1. Get your books in order. A buyer evaluating your business will usually ask for at least three years’ worth of financial information. The more formal your statements, the better. In many situations, your income tax returns will be sufficient.

2. Understand your profitability. Many closely held businesses claim a variety of nonoperational expenses as deductions. Make sure you have supporting documentation for these expenses. For example, your business may be paying for your personal automobile lease.

3. Make a good first impression.  Your buyer is going to be more interested if your company shows well.  An orderly shop is usually indicative of a quality management team and operations.

4. Make sure your legal paperwork is up to date. Review your incorporation papers, permits, licensing agreements, leases, customer and vendor contracts. Make sure you have them available for your buyer and his team to review.

5. Consider management succession. A big question for the buyer will be, who is going to run the business after it is sold?  Who are the key managers?  Do they have employment contracts or non-competes?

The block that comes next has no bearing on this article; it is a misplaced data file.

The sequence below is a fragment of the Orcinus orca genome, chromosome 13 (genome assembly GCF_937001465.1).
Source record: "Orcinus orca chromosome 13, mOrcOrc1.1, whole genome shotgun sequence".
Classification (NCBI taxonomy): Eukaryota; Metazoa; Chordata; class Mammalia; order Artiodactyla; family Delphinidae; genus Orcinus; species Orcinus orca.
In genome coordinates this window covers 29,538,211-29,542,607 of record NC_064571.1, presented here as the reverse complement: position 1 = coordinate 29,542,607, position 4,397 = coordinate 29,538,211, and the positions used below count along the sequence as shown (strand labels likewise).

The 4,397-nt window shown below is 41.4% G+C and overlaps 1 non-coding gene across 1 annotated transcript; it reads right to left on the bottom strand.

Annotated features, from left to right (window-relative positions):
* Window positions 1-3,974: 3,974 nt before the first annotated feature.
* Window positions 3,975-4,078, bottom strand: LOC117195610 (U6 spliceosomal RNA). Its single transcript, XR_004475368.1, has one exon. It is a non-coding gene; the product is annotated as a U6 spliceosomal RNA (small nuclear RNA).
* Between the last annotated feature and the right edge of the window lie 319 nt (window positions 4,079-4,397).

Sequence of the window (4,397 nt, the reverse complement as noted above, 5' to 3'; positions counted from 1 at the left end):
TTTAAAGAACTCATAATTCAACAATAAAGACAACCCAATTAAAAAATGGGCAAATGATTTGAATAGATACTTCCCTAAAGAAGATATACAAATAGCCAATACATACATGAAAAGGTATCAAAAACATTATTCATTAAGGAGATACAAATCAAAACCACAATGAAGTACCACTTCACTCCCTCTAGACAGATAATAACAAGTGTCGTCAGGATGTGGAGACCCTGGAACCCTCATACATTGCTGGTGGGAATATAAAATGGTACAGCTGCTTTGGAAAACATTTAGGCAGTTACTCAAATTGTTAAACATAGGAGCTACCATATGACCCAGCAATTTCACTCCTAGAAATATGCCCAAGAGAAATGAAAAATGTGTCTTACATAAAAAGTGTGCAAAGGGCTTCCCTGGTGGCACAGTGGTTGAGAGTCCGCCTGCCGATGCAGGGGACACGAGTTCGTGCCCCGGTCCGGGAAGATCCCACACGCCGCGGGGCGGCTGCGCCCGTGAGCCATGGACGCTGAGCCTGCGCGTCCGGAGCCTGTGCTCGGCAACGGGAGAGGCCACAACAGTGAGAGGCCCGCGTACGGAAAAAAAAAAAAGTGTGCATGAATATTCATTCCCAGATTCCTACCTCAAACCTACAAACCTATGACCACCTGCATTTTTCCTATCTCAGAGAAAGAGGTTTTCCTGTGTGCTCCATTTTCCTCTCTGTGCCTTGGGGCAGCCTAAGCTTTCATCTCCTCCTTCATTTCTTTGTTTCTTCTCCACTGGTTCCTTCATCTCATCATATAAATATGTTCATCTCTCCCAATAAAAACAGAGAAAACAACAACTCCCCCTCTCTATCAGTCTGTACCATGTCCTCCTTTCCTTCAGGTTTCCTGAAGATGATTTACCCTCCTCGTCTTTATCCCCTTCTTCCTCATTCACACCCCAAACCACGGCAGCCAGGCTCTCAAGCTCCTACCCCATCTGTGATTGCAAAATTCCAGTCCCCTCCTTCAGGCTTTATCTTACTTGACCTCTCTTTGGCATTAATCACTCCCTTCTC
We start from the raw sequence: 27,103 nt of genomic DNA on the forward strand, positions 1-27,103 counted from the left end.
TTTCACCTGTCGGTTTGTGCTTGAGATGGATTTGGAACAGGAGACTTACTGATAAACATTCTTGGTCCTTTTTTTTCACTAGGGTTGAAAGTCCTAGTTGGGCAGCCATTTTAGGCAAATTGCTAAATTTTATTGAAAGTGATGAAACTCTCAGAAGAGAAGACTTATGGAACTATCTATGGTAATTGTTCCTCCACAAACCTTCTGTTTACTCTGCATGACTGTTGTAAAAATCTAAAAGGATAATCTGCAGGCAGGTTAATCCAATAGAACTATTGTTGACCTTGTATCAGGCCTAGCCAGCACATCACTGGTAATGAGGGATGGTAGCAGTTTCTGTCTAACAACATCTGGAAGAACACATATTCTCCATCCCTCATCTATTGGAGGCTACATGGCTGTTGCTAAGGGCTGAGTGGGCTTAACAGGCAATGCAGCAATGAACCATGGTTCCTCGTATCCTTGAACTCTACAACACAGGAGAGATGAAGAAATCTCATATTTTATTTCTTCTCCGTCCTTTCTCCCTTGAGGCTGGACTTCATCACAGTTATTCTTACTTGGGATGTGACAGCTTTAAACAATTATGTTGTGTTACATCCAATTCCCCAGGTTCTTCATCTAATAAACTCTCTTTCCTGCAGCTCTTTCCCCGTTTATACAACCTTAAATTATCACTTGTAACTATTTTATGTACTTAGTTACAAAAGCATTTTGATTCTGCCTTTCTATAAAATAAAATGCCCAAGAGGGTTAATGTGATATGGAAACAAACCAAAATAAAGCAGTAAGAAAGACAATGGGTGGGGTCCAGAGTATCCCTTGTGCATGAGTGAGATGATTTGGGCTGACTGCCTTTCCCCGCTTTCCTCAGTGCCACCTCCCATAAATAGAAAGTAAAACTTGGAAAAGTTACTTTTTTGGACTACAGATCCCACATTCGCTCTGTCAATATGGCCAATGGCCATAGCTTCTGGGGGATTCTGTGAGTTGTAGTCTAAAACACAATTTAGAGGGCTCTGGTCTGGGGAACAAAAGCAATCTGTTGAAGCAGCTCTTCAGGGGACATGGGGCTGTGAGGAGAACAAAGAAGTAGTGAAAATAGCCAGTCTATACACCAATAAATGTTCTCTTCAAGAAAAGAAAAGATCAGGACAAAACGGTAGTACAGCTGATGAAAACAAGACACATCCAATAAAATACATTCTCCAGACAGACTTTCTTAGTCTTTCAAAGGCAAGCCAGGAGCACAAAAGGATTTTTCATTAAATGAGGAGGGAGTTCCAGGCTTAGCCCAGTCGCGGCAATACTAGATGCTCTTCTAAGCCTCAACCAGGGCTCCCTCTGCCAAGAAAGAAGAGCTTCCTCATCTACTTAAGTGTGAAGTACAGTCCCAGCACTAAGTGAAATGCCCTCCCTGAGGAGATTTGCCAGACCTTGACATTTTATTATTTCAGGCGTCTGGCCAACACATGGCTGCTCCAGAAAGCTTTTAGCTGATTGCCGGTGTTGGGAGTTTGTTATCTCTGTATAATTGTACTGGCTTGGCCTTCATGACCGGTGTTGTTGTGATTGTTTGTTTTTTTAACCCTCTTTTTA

6. Know your reason for selling.  The buyer is going to ask you why you are selling. Be prepared with an honest and articulate answer.

7. Get your team in place. Make sure you have an experienced attorney and accountant on your team.  You may also want to consider a business broker or an investment banker to help you through the process.

Selling, or trying to sell, your business can take a lot of time and mental energy.  So, as you work this process, don’t let it become such a distraction that the performance of your company suffers.   Allow, your advisors to help you through the process, while you keep maximizing the value of business.

Paul Kellogg is an attorney in Cincinnati with the Phillips Law Firm, Inc. Paul’s practice focuses on providing comprehensive estate planning and probate services to families and business owners, as well as serving as outside general counsel to entrepreneurs and businesses where he provides guidance and advice on a wide variety of transactions and disputes.  He can be reached at (513) 985-2500 or via email at [email protected].   Please explore Paul’s other articles on estate planning and business on the Phillips Law Firm Blog page

The article is for educational and informational purposes only and does not constitute legal advice. Anyone contemplating taking legal action is urged to obtain proper legal advice from an attorney licensed in your particular jurisdiction.

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